First order of business – lunch. Sarah would like to try Czech food and so we find a pub named Svejk named after the main character in Good Soldier Svejk by Jaroslav HaĊĦek. It is a black comedy about World War I where 140,000 Czechs died fighting in a war that they did not understand for an empire that they had no allegiance to. Anyway, John and I manage to find a fairly reasonable selection of trout and salad (mostly bell peppers) and Sarah eats a rather over-the-top cheese wrapped in bacon then beer battered and fried dish and a bowl of garlic soup. It’s a little much for our old arteries.

John and I have trout and mostly bell pepper salad

Sarah has garlic soup for lunch

Cheese wrapped with bacon dipped in beer batter and deep fried

After lunch we head out to see the Great Synagogue of Pilsen. It is the second largest synagogue in Europe and third in the world (after Jerusalem and Budapest). At one time Pilsen had a thriving Jewish community of between two and three thousand people. They built the synagogue to seat 1900 people. After the World War II only about 200 had survived and these few dispersed to Israel and the United States. The synagogue was lucky to have survived the war and groups are trying to repair it. I always feel so sad and angry for all the people who were lost.

The Great Synagogue of Pilsen

Interior of the synagogue

We also take a short visit to the Cathedral of St. Bartholomew. It is in much better repair than the synagogue. Unfortunately we cannot get past the iron gates to the interior. It appears that there would have been a lot of interesting things to see inside. Drat!

Cathedral of St. Bartholomew in Pilsen

There are no pictures for the rest of the day but it is not without drama. We find our hotel in Prague. Later we go out to dinner. As we cross the St. Charles bridge, the first raindrops are starting to fall. We have ventured out without raincoats or umbrellas. We stop at an Italian restaurant to have dinner and wait out the storm. The storm is not going away. Buying some umbrellas on the street, we attempt to keep dry for the rather long walk back to the hotel. The rain is falling sideways and the wind is fierce. Our umbrellas turn inside out in the storm. Needless to say when we finally get back to the hotel we are drenched and cold. So much for sunnier forecasts.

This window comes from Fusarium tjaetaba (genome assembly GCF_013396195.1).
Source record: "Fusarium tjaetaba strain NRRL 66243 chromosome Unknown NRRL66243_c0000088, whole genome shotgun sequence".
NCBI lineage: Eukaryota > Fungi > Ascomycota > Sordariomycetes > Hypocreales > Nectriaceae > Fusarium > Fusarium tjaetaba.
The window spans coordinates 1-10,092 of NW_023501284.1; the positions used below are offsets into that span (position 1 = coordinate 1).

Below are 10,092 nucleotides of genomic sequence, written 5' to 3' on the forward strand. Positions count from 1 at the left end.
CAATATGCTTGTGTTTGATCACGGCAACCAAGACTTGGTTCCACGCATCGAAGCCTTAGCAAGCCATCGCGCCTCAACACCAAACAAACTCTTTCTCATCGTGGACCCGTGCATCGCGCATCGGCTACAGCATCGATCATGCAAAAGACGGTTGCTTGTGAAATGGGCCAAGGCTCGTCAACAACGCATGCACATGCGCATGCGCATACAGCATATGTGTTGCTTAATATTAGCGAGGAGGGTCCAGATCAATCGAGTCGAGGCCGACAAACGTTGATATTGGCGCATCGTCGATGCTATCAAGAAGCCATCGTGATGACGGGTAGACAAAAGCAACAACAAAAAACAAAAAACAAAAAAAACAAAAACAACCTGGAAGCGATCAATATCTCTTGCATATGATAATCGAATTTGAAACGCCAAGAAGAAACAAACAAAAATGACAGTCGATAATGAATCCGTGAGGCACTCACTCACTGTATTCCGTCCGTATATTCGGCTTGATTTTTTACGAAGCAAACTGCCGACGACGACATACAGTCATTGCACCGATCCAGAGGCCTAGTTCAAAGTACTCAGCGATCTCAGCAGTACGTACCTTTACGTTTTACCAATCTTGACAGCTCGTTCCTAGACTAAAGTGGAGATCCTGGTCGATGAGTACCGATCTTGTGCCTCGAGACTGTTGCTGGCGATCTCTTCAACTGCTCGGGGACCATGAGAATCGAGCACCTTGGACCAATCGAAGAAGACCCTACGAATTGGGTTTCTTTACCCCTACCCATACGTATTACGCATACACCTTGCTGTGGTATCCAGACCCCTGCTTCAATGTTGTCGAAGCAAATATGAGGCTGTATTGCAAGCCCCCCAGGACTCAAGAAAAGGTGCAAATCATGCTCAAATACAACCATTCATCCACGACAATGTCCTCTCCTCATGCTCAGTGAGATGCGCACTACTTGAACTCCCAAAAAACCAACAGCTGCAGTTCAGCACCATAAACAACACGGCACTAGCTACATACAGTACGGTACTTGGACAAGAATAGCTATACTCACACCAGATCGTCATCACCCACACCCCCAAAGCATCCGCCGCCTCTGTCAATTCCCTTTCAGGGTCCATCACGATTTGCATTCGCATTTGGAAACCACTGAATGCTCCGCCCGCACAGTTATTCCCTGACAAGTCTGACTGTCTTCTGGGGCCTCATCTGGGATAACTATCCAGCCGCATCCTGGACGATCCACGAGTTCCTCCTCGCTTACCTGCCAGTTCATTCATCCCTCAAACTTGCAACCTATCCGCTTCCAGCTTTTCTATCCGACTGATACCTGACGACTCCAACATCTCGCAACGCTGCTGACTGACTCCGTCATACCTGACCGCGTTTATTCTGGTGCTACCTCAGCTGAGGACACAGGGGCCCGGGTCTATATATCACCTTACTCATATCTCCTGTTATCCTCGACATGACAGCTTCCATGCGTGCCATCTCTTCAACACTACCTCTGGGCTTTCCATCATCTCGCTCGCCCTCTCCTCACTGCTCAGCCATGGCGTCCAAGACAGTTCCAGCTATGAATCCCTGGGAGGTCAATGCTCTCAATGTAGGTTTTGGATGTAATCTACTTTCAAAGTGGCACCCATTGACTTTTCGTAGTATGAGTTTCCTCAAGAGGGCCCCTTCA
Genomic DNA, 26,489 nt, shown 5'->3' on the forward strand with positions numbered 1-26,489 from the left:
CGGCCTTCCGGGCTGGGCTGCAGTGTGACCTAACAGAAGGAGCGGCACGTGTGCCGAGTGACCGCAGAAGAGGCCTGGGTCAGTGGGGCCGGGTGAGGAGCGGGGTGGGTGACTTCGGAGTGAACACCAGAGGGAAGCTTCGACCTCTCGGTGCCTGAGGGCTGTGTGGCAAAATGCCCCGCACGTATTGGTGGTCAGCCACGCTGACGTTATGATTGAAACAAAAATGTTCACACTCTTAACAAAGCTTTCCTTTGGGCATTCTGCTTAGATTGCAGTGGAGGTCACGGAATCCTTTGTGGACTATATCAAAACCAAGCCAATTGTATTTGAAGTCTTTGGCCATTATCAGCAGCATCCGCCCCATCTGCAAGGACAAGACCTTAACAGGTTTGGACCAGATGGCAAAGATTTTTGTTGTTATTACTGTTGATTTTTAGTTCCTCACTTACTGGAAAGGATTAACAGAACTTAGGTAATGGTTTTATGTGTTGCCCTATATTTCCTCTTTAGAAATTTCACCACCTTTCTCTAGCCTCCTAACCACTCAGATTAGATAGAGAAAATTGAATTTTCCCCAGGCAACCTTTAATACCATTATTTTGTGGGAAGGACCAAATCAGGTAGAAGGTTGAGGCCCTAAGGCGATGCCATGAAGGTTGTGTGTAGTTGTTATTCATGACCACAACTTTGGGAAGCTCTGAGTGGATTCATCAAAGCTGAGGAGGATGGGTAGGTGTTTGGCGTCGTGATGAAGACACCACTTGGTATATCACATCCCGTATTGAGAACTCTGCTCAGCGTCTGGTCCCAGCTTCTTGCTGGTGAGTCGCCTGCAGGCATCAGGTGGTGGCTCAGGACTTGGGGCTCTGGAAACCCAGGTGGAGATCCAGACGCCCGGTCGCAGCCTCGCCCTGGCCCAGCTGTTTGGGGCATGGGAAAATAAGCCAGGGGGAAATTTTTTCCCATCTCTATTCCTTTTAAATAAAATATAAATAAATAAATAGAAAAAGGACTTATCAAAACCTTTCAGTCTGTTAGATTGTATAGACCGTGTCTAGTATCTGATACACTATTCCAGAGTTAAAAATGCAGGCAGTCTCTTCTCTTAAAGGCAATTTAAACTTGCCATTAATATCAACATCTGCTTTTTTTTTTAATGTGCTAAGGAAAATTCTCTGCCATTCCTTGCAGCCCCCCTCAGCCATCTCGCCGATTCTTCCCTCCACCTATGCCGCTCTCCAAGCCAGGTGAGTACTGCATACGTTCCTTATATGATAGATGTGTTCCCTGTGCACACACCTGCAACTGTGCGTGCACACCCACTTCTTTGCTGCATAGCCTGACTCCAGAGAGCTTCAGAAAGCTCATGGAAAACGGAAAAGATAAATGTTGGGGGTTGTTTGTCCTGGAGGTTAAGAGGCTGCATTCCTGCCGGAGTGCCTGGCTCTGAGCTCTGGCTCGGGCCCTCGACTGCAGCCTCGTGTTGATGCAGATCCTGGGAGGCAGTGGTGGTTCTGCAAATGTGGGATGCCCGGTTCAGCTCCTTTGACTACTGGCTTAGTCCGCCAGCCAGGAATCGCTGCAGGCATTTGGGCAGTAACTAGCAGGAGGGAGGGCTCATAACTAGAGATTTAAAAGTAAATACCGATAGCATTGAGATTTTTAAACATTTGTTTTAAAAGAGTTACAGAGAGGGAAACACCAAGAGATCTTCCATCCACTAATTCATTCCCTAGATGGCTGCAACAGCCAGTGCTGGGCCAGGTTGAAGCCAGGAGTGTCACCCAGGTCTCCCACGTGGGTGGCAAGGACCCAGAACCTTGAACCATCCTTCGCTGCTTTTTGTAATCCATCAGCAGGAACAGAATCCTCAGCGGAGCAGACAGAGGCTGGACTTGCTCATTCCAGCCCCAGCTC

April 23, 2012 Bayreuth, Germany

I am a person who likes to have a plan. That’s not to say that I can’t do things serendipitously. Hey, didn’t I go to see the Basilica of the Fourteen Holy Helpers? That wasn’t on the original plan. But for the most part if you have a plan, things just run more smoothly.Today our plans did not work out quite the way we had anticipated but we were able to keep things from becoming a disaster.

Long ago in the early planning stages of our trip, Sarah said she would like to see the Festspielhaus in Bayreuth. The Festspielhaus was Wagner’s creation so that his operas could be perfectly produced.

Festspielhaus with pansies

Sarah made reservations for a tour but shortly before we left, the tour was cancelled. The people at the Festspielhaus did say, however, that they would give us a tour of the outside and the grounds. Okay, not perfect but better than nothing. However, when we get to the Festspielhaus there is no one there except for the film crew who had caused the opera house to be closed. Ever resourceful, Sarah has screen captured several pages on her tablet and gives us a private tour.

Sarah as our tourguide

We get at least as much information from our Sarah-tour as we would have gotten from the real thing. Plus we ask questions that we might have been hesitant to ask about the opera house during the Nazi era. So our first almost disaster works out quite well.

Mom and Sarah in front of the Festspielhaus

Sarah and John by a bust of Wagner in the gardens